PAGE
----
AI Alignment Writing Day Roundup #1

by Ben Pace 2mo30th Aug 20191 min read12 comments

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Crossposted from the AI Alignment Forum. May contain more technical jargon than usual.

Here are some of the posts from last week's writing day. Due to the participants writing 34 posts in less than 24 hours (!), I'm re-airing them to let people have a proper chance to read (and comment) on them, in roughly chronological order.

1) Markets are Universal for Logical Induction by John Swentworth

A discussion and proof of the following.

We want to show that any possible logical inductor can be represented by a market of traders - i.e. there is some market of traders which produces exactly the same prices.

2) Intentional Bucket Errors by Scott Garrabrant

Bucket errors are normally thought of as a bad thing. It has "errors" right in the name. However, I want to argue that bucket errors can sometimes be useful, and you might want to consider having some bucket errors on purpose.

3) Logical Counterfactuals and Proposition graphs, Part 1 by Donald Hobson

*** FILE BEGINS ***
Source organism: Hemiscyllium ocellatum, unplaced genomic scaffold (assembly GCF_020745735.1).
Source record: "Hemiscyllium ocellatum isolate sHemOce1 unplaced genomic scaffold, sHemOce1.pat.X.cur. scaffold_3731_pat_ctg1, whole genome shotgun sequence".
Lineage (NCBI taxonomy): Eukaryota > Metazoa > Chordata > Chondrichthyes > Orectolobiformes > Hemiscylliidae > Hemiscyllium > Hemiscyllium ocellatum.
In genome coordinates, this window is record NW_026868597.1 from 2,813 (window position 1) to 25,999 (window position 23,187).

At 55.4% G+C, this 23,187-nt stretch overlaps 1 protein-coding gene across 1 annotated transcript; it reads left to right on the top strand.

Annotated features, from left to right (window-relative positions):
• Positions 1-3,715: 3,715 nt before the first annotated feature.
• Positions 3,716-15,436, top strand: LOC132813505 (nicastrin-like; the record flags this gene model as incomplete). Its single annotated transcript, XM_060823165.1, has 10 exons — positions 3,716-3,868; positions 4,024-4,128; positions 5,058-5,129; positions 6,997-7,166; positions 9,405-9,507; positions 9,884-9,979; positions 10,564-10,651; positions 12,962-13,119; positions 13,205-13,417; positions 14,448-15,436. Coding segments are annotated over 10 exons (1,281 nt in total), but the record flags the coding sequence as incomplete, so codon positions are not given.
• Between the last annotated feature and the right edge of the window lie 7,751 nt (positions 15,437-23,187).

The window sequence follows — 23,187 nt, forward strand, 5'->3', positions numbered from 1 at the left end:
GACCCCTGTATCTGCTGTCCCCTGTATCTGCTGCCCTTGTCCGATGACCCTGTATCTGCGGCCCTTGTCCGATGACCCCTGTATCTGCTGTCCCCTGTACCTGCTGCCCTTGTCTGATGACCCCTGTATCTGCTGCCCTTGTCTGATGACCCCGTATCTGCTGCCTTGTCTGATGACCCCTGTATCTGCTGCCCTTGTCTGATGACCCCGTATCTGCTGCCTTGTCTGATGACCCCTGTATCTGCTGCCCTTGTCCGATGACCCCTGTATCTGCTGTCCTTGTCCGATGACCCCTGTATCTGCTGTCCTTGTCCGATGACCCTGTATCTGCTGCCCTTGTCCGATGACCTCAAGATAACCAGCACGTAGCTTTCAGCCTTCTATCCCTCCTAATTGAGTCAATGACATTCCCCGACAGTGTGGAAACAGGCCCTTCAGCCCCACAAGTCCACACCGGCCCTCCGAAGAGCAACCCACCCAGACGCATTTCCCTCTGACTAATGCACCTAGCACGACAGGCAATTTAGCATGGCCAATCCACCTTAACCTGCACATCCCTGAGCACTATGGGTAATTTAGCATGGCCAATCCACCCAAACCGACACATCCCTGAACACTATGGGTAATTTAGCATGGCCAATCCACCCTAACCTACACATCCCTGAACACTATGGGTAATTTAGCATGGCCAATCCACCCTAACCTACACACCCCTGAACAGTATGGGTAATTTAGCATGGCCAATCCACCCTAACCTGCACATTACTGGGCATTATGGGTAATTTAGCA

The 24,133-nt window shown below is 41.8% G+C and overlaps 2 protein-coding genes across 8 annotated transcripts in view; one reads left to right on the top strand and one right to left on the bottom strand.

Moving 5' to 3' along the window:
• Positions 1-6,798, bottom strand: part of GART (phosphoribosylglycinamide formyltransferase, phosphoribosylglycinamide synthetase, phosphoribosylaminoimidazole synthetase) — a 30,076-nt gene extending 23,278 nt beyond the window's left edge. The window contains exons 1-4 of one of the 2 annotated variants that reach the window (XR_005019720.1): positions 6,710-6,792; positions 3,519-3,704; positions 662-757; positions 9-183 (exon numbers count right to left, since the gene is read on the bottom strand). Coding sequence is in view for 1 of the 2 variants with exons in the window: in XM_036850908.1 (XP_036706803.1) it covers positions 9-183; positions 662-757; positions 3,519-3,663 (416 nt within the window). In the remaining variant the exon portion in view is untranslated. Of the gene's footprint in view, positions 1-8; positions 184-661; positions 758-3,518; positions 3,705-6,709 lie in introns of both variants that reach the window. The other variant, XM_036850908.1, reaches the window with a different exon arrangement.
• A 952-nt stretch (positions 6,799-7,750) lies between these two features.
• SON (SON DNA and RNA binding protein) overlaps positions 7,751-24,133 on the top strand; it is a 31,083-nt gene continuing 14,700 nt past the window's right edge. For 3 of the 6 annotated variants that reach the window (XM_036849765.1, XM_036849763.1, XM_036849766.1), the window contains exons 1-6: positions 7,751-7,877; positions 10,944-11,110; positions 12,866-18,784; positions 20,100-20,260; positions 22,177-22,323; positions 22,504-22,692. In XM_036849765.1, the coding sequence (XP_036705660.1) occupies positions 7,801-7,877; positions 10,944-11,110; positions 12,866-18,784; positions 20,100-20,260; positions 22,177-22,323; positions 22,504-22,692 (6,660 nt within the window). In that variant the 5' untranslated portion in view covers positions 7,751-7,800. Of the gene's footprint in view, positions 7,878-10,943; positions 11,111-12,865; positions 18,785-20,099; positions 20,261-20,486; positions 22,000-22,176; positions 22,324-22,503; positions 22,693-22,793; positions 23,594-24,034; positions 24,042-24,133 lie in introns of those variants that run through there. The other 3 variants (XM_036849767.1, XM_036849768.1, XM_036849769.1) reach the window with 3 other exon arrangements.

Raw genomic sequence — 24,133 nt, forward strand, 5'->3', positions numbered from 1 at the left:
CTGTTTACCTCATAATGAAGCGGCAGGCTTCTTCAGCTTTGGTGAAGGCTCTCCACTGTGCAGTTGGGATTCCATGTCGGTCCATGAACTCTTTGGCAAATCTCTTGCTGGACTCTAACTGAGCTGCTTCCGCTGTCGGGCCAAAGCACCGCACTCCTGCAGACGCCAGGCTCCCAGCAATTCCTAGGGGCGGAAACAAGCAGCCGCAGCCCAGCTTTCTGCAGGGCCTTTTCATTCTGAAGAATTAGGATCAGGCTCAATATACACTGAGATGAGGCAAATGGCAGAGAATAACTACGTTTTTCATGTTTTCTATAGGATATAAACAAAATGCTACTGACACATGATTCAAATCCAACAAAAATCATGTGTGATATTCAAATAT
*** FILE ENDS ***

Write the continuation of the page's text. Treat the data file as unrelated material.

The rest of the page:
Within this sequence of posts I will outline a procedure for logical counterfactuals based on something similar to proof length. In this post I present a reimagining of propositional logic in which proving a theorem is taking a walk around a graph of equivalent proposititions.

The post shows two intuitive models of proving propositional logic:

...a directed acyclic graph, as shown above. Under this interpretation, all we have to do is test node identity.

and another graph where:

...all statements that are provably equivalent in propositional logic will be within the same connected component of the graph. All statements that can't be proved equivalent are in different components, with no path between them.
Finding a mathematical proof becomes an exercise in navigating an infinite maze.

4) Why so much variance in human intelligence? by me

In this question I ask a rambling question about why the difference between peak and median human performance is so much larger than for other species, and Vaniver and Carl Shulman give some fascinating answers.


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